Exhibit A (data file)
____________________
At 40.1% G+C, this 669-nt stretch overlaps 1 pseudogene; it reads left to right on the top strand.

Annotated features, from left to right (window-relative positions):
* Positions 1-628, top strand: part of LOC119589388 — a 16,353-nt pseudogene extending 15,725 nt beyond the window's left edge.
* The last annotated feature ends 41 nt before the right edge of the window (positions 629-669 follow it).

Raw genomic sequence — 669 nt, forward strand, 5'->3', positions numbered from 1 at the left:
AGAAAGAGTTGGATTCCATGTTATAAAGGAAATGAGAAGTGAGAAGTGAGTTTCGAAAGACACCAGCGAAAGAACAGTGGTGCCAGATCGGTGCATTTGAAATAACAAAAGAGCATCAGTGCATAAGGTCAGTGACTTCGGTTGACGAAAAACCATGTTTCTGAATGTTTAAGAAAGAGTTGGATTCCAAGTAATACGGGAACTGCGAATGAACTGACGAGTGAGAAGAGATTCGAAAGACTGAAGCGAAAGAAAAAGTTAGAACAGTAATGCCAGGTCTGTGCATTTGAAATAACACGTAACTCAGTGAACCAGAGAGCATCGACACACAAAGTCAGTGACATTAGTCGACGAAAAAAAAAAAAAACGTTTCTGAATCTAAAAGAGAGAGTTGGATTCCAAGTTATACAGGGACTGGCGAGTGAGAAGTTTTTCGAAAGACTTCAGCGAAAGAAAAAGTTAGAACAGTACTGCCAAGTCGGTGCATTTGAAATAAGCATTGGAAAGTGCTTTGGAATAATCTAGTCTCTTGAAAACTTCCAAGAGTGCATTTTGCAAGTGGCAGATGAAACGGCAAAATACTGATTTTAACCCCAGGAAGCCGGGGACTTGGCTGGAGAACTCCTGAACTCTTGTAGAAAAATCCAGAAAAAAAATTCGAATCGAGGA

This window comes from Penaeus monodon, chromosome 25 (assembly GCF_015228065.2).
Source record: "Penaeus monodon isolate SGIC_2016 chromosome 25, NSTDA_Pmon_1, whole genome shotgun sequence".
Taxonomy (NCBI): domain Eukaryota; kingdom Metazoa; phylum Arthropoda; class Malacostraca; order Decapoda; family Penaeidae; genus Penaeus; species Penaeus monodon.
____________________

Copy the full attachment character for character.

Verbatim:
At 40.1% G+C, this 669-nt stretch overlaps 1 pseudogene; it reads left to right on the top strand.

Annotated features, from left to right (window-relative positions):
* Positions 1-628, top strand: part of LOC119589388 — a 16,353-nt pseudogene extending 15,725 nt beyond the window's left edge.
* The last annotated feature ends 41 nt before the right edge of the window (positions 629-669 follow it).

Raw genomic sequence — 669 nt, forward strand, 5'->3', positions numbered from 1 at the left:
AGAAAGAGTTGGATTCCATGTTATAAAGGAAATGAGAAGTGAGAAGTGAGTTTCGAAAGACACCAGCGAAAGAACAGTGGTGCCAGATCGGTGCATTTGAAATAACAAAAGAGCATCAGTGCATAAGGTCAGTGACTTCGGTTGACGAAAAACCATGTTTCTGAATGTTTAAGAAAGAGTTGGATTCCAAGTAATACGGGAACTGCGAATGAACTGACGAGTGAGAAGAGATTCGAAAGACTGAAGCGAAAGAAAAAGTTAGAACAGTAATGCCAGGTCTGTGCATTTGAAATAACACGTAACTCAGTGAACCAGAGAGCATCGACACACAAAGTCAGTGACATTAGTCGACGAAAAAAAAAAAAAACGTTTCTGAATCTAAAAGAGAGAGTTGGATTCCAAGTTATACAGGGACTGGCGAGTGAGAAGTTTTTCGAAAGACTTCAGCGAAAGAAAAAGTTAGAACAGTACTGCCAAGTCGGTGCATTTGAAATAAGCATTGGAAAGTGCTTTGGAATAATCTAGTCTCTTGAAAACTTCCAAGAGTGCATTTTGCAAGTGGCAGATGAAACGGCAAAATACTGATTTTAACCCCAGGAAGCCGGGGACTTGGCTGGAGAACTCCTGAACTCTTGTAGAAAAATCCAGAAAAAAAATTCGAATCGAGGA

This window comes from Penaeus monodon, chromosome 25 (assembly GCF_015228065.2).
Source record: "Penaeus monodon isolate SGIC_2016 chromosome 25, NSTDA_Pmon_1, whole genome shotgun sequence".
Taxonomy (NCBI): domain Eukaryota; kingdom Metazoa; phylum Arthropoda; class Malacostraca; order Decapoda; family Penaeidae; genus Penaeus; species Penaeus monodon.